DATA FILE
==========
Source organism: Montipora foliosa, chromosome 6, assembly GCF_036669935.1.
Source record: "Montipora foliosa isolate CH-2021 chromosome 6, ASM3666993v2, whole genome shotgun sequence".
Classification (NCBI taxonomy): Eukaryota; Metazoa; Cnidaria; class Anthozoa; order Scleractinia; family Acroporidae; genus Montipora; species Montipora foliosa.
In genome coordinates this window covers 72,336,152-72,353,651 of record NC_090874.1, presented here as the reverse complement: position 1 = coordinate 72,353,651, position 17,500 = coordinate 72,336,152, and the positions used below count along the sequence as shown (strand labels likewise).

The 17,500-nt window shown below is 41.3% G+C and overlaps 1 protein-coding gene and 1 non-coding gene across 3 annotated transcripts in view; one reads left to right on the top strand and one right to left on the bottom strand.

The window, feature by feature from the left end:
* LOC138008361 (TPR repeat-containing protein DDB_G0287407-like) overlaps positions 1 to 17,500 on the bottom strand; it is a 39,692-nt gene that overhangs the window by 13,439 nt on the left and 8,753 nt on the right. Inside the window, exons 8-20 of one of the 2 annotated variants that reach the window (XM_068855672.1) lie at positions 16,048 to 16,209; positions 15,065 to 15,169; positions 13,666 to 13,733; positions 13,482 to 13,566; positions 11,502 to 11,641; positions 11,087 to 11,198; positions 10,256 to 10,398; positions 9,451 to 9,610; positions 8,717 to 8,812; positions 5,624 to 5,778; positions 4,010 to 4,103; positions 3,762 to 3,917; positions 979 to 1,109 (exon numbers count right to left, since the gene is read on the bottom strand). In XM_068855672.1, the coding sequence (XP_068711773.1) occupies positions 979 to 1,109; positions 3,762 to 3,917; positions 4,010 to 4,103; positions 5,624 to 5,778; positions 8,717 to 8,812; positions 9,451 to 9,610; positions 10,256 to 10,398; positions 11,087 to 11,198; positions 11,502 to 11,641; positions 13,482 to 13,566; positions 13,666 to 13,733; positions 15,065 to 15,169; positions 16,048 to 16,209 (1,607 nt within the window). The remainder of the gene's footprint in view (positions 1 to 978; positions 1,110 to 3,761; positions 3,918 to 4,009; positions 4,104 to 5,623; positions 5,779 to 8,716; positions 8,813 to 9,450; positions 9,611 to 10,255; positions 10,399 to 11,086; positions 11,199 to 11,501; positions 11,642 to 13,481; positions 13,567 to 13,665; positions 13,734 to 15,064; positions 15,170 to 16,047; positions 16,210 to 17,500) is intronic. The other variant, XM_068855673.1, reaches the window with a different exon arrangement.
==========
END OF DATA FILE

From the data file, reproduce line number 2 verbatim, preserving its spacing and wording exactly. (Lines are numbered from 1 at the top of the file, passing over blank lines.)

Source record: "Montipora foliosa isolate CH-2021 chromosome 6, ASM3666993v2, whole genome shotgun sequence".